Anyone who knows me knows that I’m no Martha Stewart. My expertise simply does not extend to the domestic arena. It’s always been that way. As a child, I often spent summers visiting my grandparents at their farm in Mississippi. My grandmother was an awesome cook, however, I avoided the kitchen like the plague. I was interested only in sitting down at the table just as the food was laid out, and woofing down the results of her hours of slaving over a hot stove. The rest of the time, I was outside riding horses and pretending to be a cowboy.
I’m the girl who, at eighteen, stood in front of a washing machine at the laundromat with my new husband and asked, “how do you turn it on?” And our kitchen was like a foreign country…one of those cold, barren, eastern European countries where a pair of stiff ill-fitting blue jeans costs $200, and everything has beets in it. In other words…uncomfortable and unfamiliar. I’d never cooked with gas, and our crappy little apartment stove had two settings…high…and off. So, everything I cooked was burned on the outside and raw in the middle. My only attempt at making homemade biscuits turned out twelve perfect hockey pucks. Once, I torched the kitchen curtains over the sink, trying to put out a skillet fire. As I pitched the flaming pan into the parking lot, the guy who lived next door drove up and asked , “trying to cook again, huh?” Unfortunately, it was downhill from there.
And you know what? I’m ok with that. I’ve made peace with the absence of a domestic gene and my lack of culinary skills. Eating out is great. Good food…no cleanup. Take-out? Good food…minimal cleanup. The thing is, unless you have enough money to eat out every night, or you’re lucky enough to have your own personal chef, you really do HAVE to cook occasionally. Hence, my love affair with the crock pot. Crock pot dinner? Good food…almost impossible to screw up!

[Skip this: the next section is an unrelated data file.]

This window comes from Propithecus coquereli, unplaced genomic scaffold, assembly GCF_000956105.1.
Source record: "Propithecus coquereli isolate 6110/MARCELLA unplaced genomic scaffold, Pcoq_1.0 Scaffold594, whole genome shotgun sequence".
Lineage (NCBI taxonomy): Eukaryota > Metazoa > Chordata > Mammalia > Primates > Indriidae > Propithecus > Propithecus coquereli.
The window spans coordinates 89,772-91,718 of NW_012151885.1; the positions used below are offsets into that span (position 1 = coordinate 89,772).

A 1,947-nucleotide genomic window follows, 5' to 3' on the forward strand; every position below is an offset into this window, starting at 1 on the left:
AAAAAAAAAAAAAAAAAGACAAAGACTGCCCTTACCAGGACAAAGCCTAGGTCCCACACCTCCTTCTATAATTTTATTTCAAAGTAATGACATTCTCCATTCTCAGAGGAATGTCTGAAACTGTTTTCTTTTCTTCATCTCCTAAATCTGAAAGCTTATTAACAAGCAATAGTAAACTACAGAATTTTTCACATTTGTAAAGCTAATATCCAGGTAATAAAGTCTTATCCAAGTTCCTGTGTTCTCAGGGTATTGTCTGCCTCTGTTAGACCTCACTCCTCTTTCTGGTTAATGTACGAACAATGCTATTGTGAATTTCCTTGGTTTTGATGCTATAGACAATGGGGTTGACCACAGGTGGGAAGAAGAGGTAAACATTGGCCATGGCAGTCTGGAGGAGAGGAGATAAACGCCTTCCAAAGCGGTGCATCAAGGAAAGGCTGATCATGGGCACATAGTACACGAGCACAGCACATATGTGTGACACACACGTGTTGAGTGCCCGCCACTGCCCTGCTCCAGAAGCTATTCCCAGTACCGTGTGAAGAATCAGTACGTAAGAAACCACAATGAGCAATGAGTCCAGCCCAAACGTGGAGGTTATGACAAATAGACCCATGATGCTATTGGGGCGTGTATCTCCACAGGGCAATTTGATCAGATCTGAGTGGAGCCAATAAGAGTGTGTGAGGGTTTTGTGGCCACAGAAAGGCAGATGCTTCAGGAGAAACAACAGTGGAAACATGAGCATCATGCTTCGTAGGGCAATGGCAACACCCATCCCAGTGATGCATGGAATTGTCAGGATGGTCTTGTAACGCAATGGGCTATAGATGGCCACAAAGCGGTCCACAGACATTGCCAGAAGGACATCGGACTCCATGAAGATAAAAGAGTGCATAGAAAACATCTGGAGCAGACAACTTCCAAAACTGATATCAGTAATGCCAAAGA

I have a recipe for crock pot Moroccan chicken that’s so easy it’s embarrassing, yet it looks and tastes wonderfully complex. You get your meat…you get your veggies, dried fruit, spices and chicken broth…and you throw them in a pot and walk away. When you return with a baguette from Eatzi’s that you picked up on the way home from work, your dinner is hot and bubbly and ready to eat. Leftovers for two or three more meals later in the week…one big pot to wash…it’s a no-brainer….and here it is!
4 carrots, peeled and sliced
2 large onions, halved and thinly sliced
2 lbs skinless chicken pieces
1/2 cup raisins
1/2 cup dried apricot, coarsely chopped
1 (14 ounce) can chicken broth
2 tablespoons tomato paste
2 tablespoons all-purpose flour
2 tablespoons lemon juice
2 garlic cloves, minced
1 1/2 teaspoons ground cumin
1 1/2 teaspoons ground ginger
1 teaspoon ground cinnamon
ground black pepper
hot cooked couscous (whole wheat preferred)
pine nuts, toasted
fresh cilantro (optional)
1 In a 5- to 6-quart slow cooker place carrots and onions.
2 Sprinkle chicken with 1/2 teaspoon salt.
3 Add to cooker; top chicken with raisins and apricots.
4 In bowl whisk broth, tomato paste, flour, lemon juice, garlic, cumin, ginger, cinnamon and the ground black pepper.
5 Add to cooker. 6 Cover; cook on low-heat setting for 6-1/2 to 7 hours (or on high-heat setting for 3-1/2 to 4 hours). 7 Serve in bowls with couscous. 8 Sprinkle with nuts. 9 Garnish with cilantro.